Good news for Europe's hotel scene: The latest results from the ECM-MKG European Destinations Observatory report indicate that after several difficult years for more than a few European countries, 2014 saw the first signs of economic growth, and hotel activity is rebounding.
Europe's hotel industry ended 2014 with a 3.8 percent increase in RevPAR and an occupancy rate of around 70 percent, increasing by 1.9 points over 2013.
The European average daily rates, still stagnant in 2013, rose 2 percent in 2014. The increasing number of arrivals, especially international ones, has led hoteliers to raise their rates. Renewed growth in the ADR is also the result of a budding economic recovery in some European countries where domestic travel is gradually less impeded by a weak purchasing power.
While most European countries are on a growth trend, the return to activity is driven by Southern Europe: Lisbon (+3.7 points), Madrid (+3.9 points), Seville (+4.8 points) and Zaragoza (+6.0 points) all saw strong growths in occupancy rate. Those cities (and their respective countries) suffered the impact of the financial crisis in 2008 but kept their appeal to foreign clientele, particularly in a tense global geopolitical and economic context. As a result, their price competitiveness have fully benefited to their tourism and hotel industry. Spain has ended 2014 with a new record of tourist arrivals while cities like Lisbon, financially attractive to foreign clientele, benefit from the dynamism of international arrivals and comes at the top of this recovery with a strong increase in RevPAR by 7.9 percent.
In Central Europe, Budapest stood out with double-digit growth in its RevPAR and a strong international clientele, driven by the democratisation of airline connections and attractive prices.
Northern and Western Europe
The hotel industry in Northern and Western Europe showed its resistance with indicators up in most countries. Copenhagen saw its RevPAR increase due to the high occupancy rate of the congress sector.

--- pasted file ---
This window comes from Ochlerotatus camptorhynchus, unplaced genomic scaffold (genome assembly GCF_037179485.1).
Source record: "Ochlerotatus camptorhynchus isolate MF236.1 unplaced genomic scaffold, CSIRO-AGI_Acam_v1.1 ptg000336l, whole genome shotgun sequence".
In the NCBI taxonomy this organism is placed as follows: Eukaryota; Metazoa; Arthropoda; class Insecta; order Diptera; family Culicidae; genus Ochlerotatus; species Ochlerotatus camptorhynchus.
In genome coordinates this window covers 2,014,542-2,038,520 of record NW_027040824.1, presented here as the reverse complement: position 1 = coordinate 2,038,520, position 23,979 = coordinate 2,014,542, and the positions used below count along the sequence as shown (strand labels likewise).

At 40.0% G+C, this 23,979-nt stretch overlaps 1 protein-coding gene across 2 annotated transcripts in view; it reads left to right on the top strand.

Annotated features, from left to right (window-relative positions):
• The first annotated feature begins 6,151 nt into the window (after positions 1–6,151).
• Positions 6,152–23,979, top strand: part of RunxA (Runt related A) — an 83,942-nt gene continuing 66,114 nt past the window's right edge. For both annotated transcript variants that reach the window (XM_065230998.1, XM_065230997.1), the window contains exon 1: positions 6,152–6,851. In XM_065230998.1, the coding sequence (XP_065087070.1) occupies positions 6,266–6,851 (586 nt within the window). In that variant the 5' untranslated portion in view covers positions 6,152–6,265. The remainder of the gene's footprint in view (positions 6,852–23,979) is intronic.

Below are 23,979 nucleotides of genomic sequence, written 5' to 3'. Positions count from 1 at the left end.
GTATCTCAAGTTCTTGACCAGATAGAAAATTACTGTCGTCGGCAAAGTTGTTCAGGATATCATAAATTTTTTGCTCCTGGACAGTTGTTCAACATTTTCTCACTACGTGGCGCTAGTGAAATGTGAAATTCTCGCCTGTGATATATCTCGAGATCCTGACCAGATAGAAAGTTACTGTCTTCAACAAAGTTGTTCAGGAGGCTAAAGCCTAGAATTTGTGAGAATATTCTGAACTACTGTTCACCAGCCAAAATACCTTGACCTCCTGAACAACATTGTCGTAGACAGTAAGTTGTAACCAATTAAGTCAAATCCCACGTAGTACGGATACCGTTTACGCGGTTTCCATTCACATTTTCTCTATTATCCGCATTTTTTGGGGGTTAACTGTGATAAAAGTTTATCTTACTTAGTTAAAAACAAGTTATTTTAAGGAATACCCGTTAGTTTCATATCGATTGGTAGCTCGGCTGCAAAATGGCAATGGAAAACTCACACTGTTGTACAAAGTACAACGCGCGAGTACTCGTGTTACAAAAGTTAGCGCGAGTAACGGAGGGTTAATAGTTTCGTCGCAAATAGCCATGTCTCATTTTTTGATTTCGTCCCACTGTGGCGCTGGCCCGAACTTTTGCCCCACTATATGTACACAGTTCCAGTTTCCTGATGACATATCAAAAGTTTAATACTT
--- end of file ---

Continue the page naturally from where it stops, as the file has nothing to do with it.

London, once again shows the highest occupancy rate in this part of Europe, close to 86 percent, and saw its RevPAR increase by 3.4 percent in 2014. Great Britain has seen solid visitor and hotel numbers since London hosted the Olympics in 2012.
In Germany, the success of the major trade fairs and expos together with the growing popularity of the country as a weekend destination both benefited the hotel industry.
This is not to suggest that everything is perfect, however: While London saw high occupancy rates for 2014, the city is seeing nearly flat hotel performance for the first three months of 2015, according to STR Global’s preliminary data. Based on daily data from March, London reported increases in supply (+3.7 percent) and demand (+2.0 percent); a 1.7-percent decrease in occupancy to 78.6 percent; a 1.1-percent increase in average daily rate to GBP133.77; and a 0.6-percent decrease in revenue per available room to GBP105.16.
“Whilst London reported a 0.6-percent year-over-year decrease in RevPAR, absolute figures remained high at GBP105.00 for March,” Elizabeth Winkle, managing director of STR Global, said in a statement. “An increase in supply outpaced room demand growth in the city. The new rooms in the capital put pressure on occupancy resulting in year-over-year decline; however, levels remain above 75 percent. ADR, on the other hand, fared well this month with growth of 1.1 percent”.